A few years ago there was an advertising campaign on television, the punchline of which was, “It’s not nice to fool Mother Nature!” Like so many commercials, I remember the joke but not the product — I believe it was margarine, but I do not know or care which brand.
Recently those of us who follow the technological world learned, yet again, that there’s a corollary to the fake-butter commercial: If you fool with the market, you do so at your risk.
Here’s what happened:
Just under two months ago, the Hewlett Packard Company released its entry in the trendy tablet computer field. Its version was called the “TouchPad.” The technical specifications were impressive, reviewers noted, but it suffered from a lack of applications software — what we used to call “programs” but which those in too much of a hurry to say four whole syllables now call “apps.”. Whether it was a real challenge to the Apple iPad entertainment computer tablet was doubtful. HP said they were in it for the long haul, that they would do whatever was needed to be a contender.
It turns out that “long haul,” in HP terms, was something less than two months. On August 18, the company announced that it was discontinuing the TouchPad — and its entire personal computer business to boot (pun intended).
The company’s actions thereafter suggested they weren’t just stopping the manufacture of TouchPads. They seemed to hate the thing and wanted to be rid of it and everything that reminded them of it. In the technological equivalent of the cliched scene in which the angry girlfriend throws the boyfriend’s clothes out the second-story window, HP said that it was selling TouchPads for $99 and $149 for the 16-gigabyte and 32-gb versions respectively. They had originally been $500 and $600.
The sudden price reduction resulted in a buying frenzy.
There was at first a great deal of confusion. HP apparently hadn’t informed stores selling the device that the price was being slashed. At Staples and Best Buy stores around the country, people rushed in to buy their cheap TouchPads, only to find clerks who had not heard of the sale. That got straightened out pretty quickly, though, and by the time most people heard of the sale, the TouchPads were all gone, but the frenzy wasn’t.
Soon TouchPads started appearing for sale on the Internet, at places like Amazon and of course eBay, new in the box, for only slightly less — and in some cases more — than the pre-announcement retail price. I watched the Amazon page for a few days, hitting “reload” every hour or two, watching the prices rise and fall.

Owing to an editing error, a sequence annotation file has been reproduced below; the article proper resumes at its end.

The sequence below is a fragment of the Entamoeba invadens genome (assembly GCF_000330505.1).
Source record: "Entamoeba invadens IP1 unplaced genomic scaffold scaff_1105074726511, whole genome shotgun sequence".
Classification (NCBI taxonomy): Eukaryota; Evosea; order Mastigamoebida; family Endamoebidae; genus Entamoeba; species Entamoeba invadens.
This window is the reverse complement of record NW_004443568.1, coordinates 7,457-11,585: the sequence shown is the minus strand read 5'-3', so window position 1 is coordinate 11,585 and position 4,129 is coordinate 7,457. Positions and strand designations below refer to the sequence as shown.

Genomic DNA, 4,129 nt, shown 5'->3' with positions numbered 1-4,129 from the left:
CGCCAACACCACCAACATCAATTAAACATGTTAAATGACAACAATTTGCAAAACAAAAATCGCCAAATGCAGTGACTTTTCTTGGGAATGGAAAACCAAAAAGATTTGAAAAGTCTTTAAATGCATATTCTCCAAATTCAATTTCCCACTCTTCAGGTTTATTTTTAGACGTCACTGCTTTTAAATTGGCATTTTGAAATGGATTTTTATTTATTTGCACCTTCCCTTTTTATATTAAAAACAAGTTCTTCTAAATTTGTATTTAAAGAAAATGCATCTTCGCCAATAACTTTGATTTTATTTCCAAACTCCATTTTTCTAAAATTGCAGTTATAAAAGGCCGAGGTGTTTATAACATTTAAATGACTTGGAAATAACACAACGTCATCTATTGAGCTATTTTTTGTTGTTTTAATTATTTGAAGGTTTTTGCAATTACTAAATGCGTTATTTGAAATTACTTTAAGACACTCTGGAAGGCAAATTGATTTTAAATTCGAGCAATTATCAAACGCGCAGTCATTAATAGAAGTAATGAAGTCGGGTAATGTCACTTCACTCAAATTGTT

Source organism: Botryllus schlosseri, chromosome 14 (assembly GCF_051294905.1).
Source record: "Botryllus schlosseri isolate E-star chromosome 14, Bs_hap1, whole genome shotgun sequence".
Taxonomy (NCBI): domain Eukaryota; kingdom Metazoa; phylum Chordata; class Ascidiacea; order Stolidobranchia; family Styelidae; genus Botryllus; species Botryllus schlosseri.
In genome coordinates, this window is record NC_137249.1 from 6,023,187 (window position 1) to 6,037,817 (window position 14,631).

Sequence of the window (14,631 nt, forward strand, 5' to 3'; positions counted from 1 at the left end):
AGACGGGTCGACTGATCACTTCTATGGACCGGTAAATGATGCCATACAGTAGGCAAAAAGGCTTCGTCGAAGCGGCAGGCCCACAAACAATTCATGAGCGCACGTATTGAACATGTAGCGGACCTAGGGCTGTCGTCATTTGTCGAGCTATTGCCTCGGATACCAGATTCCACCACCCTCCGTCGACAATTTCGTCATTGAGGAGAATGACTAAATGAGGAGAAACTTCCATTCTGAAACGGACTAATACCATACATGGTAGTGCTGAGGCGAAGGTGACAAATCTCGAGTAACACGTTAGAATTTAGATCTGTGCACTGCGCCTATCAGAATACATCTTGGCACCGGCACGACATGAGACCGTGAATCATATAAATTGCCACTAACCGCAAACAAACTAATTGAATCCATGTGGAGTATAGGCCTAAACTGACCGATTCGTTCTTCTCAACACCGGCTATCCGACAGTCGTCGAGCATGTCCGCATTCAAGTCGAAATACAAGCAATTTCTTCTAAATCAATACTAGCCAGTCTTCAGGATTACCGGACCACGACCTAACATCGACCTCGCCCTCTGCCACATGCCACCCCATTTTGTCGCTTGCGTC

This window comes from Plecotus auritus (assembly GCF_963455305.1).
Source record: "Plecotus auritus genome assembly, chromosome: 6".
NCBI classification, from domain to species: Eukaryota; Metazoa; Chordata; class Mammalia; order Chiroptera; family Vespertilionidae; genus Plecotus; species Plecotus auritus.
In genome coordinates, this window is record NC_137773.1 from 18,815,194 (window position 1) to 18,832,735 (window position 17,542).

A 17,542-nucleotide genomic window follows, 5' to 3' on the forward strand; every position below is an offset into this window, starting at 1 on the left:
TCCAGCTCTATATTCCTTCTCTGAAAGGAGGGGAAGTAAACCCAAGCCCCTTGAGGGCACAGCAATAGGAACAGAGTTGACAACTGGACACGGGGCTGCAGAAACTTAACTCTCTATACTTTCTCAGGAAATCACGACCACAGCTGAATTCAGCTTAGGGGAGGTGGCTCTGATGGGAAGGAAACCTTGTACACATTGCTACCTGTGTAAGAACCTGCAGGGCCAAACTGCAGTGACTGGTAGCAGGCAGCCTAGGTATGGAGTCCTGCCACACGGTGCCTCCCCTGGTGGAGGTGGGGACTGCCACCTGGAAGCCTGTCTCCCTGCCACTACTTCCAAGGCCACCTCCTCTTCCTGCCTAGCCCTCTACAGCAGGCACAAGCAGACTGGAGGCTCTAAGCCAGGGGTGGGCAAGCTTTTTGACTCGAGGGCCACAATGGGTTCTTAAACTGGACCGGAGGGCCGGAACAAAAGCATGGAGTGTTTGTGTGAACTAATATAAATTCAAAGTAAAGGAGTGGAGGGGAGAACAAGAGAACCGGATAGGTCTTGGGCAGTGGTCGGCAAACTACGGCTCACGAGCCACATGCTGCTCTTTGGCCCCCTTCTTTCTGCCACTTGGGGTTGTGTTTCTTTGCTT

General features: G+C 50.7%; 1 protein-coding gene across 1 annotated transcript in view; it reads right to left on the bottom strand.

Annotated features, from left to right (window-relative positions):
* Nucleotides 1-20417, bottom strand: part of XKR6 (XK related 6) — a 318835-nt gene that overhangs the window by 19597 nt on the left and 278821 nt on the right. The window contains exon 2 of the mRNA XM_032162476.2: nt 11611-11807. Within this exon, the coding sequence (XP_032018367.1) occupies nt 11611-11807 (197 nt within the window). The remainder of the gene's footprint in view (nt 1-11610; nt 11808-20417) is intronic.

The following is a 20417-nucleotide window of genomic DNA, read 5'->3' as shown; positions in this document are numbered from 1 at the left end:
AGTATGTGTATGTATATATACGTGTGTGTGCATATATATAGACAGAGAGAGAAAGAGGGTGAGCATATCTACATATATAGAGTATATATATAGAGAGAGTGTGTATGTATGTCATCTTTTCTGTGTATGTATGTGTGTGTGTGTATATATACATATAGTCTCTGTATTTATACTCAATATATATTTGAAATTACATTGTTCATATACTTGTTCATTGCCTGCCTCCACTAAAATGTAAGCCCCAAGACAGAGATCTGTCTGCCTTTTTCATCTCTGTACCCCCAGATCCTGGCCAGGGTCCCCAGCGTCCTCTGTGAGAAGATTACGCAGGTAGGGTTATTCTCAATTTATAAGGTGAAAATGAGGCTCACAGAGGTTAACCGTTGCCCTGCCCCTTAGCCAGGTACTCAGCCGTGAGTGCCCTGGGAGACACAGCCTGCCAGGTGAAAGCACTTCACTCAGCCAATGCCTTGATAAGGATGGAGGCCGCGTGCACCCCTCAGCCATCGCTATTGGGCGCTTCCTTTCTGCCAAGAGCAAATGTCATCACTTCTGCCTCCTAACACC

Within a few days the market — that amazing phenomenon described by Adam Smith and other economists and generally accepted until John Maynard Keynes brought raving insanity to economics* — set the price of the TouchPad. If HP, seeking to unload its TouchPads, had priced them at twice their fire-sale price, they would have sold just as many and made twice as much money. This surely would have lessened the sting of dropping a product that had cost a lot to develop and manufacture.
If the company hadn’t acted like a jilted lover in a fit of pique, it could have done much better for itself. Weekend before last, hundreds of thousands if not millions of TouchPads were sold at an absurdly low price. Smart and opportunistic persons took a risk and, where they found the tablets for sale at the new very low price, bought dozens of them. They then put them on eBay and Amazon and elsewhere at twice what they’d cost — and they made money.
The market always wins, and it is always right, and one fights it at his peril. It is not a difficult proposition; indeed, it’s something taught (well, it used to be, anyway) the first week of any elementary economics class: Price something too high and few people will buy it; price something too low and more people will want the product than there is product for sale. But there is a happy point, called “equilibrium,” where the price is such that the number of items for sale exactly matches the number of people willing to purchase it at that price. Everybody is happy.
You would suppose that the accomplished persons who run the enormous Hewlett Packard Company might have known this, in which case it would have been a simple thing to figure out a price that the market would bear, then sold their excess inventory at that price. I guess they missed that day in freshman economics.
The New York Times suggested that technology companies have become like movie studios: success or failure is determined in the first few days; there is no “long haul.” The HP announcement that it was in the game for as long as it would take was so unequivocal that now you’d have to be an idiot to believe the company’s pronouncements, on any topic, ever.
Over at Apple, the newly retired Steve Jobs, who knows a little something about long hauls, has to be laughing.
*Keynesian macroeconomics is an arithmetic game played by professors and politicians that unfortunately enjoys no real-world analogue; attempts to find one have universally failed.
Dennis E. Powell is crackpot-at-large to Open for Business. Powell was an award-winning reporter in New York and elsewhere before moving to Ohio and becoming a full-time crackpot. You can reach him at firstname.lastname@example.org.
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